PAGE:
After the relatively moderate year of 2009, the extent of the impact of natural disasters took a turn for the worse in 2010. A total of 385 natural disasters killed more than 297 000 people worldwide, affected over 217.0 million others and caused US$ 123.9 billion of economic damages.
Haiti suffered 222 570 fatalities and had over 39.1% of its population – or a total of 3.9 million victims – affected by the January 12th, 2010 earthquake. Besides Haiti, many deaths were reported in Russia, which was affected by extreme temperatures, floods and wildfires, adding up to a total of 55 800 deaths. Most fatalities were due to the heat wave that occurred from June to August. These two mega-disasters made 2010 the deadliest year in at least two decades.
In 2010, the number of reported disasters approximated the annual average disaster occurrence during 2000 to 2009 (387). The number of victims increased from 198.7 million in 2009 to 217.3 million in 2010, but remained below the annual average number of victims of 227.5 million during 2000 to 2009 (see Figure 1). Economic damages from natural disasters in 2010 were over 2.5 times higher than in 2009 (US$ 47.6 billion), and increased by 25.3% compared to the annual average for the period 2000-2009 (US$ 98.9 billion). When looking at the decade, damages in 2010 ranked fourth, only surpassed in 2004 (mainly due to the Niigata-ken earthquake in Japan), in 2005 (hurricanes 'Katrina', 'Rita' and 'Wilma' in Northern and Central America and the Caribbean) and in 2008 (Sichuan earthquake in China).
The Chilean earthquake of February 27 th , 2010 ranked highest in terms of economic damages caused by natural disasters, with US$ 30.0 billion damages – or a share of 24.2% of the global reported damages in 2010. Ranked second, the floods and landslides in China from May to August cost US$ 18.0 billion. The Haiti earthquake was especially destructive in view of the country’s already impoverished economy. The costs of this earthquake (US$ 8.0 billion) surpassed Haiti’s GDP.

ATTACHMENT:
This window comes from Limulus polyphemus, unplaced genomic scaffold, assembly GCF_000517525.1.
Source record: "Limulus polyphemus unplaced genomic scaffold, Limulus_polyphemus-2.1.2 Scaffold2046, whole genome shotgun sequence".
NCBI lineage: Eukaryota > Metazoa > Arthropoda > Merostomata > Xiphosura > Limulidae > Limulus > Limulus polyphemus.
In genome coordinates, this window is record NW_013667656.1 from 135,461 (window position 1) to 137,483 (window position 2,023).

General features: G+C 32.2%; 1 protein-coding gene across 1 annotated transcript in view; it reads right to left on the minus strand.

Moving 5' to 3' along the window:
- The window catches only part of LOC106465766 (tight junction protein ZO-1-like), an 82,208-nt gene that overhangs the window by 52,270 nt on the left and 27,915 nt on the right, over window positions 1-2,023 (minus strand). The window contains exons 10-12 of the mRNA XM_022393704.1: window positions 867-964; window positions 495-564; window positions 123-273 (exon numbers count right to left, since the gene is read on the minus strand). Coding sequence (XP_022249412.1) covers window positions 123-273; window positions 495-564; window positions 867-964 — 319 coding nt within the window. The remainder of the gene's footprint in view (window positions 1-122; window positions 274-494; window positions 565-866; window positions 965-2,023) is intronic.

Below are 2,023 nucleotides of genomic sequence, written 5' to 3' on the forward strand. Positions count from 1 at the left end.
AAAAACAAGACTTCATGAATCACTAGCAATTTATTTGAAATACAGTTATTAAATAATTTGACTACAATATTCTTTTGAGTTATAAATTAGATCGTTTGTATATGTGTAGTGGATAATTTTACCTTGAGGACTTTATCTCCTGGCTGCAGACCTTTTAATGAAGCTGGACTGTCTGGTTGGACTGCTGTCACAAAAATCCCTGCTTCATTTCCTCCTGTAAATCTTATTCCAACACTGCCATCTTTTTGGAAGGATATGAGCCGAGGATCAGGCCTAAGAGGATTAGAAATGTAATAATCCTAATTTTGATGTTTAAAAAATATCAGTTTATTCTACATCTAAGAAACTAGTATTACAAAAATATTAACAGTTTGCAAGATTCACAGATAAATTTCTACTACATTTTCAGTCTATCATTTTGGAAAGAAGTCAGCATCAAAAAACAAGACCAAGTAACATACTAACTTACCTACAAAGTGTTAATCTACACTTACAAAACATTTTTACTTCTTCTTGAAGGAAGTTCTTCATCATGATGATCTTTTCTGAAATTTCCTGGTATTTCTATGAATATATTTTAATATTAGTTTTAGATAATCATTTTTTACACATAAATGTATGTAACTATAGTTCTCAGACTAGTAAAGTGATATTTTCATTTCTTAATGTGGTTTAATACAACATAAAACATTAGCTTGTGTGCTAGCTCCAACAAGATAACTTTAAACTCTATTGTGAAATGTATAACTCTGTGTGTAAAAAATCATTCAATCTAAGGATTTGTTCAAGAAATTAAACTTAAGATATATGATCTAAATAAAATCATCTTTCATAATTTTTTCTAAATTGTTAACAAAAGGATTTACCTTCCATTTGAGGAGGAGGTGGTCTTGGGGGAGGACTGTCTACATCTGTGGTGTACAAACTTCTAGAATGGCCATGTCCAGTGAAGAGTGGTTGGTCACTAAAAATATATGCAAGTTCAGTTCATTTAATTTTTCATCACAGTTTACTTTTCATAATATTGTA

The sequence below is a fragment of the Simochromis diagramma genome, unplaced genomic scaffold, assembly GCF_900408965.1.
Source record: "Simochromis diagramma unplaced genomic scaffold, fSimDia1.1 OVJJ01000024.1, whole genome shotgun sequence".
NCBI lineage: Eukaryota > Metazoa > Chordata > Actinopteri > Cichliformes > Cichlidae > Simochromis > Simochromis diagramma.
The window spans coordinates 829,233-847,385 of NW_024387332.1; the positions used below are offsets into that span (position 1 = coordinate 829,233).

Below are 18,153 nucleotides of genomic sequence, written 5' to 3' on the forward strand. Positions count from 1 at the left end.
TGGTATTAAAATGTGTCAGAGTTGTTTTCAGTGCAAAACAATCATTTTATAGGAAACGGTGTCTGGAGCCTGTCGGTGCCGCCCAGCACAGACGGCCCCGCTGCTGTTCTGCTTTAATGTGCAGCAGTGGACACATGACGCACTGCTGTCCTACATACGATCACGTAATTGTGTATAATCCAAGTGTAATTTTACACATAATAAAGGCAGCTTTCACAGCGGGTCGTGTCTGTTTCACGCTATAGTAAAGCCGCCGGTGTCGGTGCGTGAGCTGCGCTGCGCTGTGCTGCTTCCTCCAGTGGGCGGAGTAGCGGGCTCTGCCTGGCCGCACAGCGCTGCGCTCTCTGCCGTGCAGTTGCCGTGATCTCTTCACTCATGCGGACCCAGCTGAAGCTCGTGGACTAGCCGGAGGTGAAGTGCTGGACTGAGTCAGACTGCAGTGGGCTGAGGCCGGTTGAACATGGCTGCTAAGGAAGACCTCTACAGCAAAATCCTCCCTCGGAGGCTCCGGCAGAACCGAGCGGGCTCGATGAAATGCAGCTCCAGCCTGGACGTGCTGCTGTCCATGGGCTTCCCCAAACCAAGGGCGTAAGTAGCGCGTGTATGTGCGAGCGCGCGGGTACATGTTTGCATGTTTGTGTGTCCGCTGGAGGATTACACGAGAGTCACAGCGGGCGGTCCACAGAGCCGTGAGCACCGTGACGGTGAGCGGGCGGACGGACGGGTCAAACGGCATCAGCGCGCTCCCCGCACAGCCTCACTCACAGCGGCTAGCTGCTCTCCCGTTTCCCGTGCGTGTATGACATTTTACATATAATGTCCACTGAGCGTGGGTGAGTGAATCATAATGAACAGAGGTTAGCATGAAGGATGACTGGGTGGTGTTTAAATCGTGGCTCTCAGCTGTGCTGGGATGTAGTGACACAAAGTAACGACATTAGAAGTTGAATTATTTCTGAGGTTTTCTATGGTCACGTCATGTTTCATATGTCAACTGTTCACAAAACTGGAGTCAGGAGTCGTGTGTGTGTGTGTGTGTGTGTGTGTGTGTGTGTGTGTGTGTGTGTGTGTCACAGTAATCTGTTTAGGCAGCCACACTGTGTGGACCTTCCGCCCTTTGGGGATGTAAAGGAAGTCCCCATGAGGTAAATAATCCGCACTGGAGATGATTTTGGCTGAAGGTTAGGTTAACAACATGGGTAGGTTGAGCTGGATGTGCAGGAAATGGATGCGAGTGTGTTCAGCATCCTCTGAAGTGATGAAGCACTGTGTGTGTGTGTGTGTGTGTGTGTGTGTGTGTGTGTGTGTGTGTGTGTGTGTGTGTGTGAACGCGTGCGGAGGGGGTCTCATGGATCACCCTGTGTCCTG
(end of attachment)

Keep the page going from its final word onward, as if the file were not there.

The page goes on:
Globally, more hydrological disasters were reported in 2010. However, as meteorological disaster occurrence was lower, it evened out an increase in disaster occurrence in 2010. Similar to the average over the last decade, hydrological disasters were by far the most abundant disasters in 2010. These disasters represented 56.1% of the total disaster occurrence in 2010, and together with meteorological disasters - the second-most frequent disasters - accounted for 79.0% of total occurrence.
The regional distribution of disaster occurrence in 2010 resembled the annual average distribution of the last decade. Asia accounted for more than a third of the number of all reported disasters (34.8%). The Americas had a 25.2% share of global disaster occurrence, Europe and Africa both took nearly a fifth of disaster occurrence (18.2% and 17.9% respectively) and Oceania 3.9%. Europe saw the biggest increase in disaster occurrence, whereas Asia had the largest decrease. Although Asia counted fewer disasters, victims and damages compared to the last decade’s annual averages, the continent still took the largest share of disaster occurrence and victims in 2010.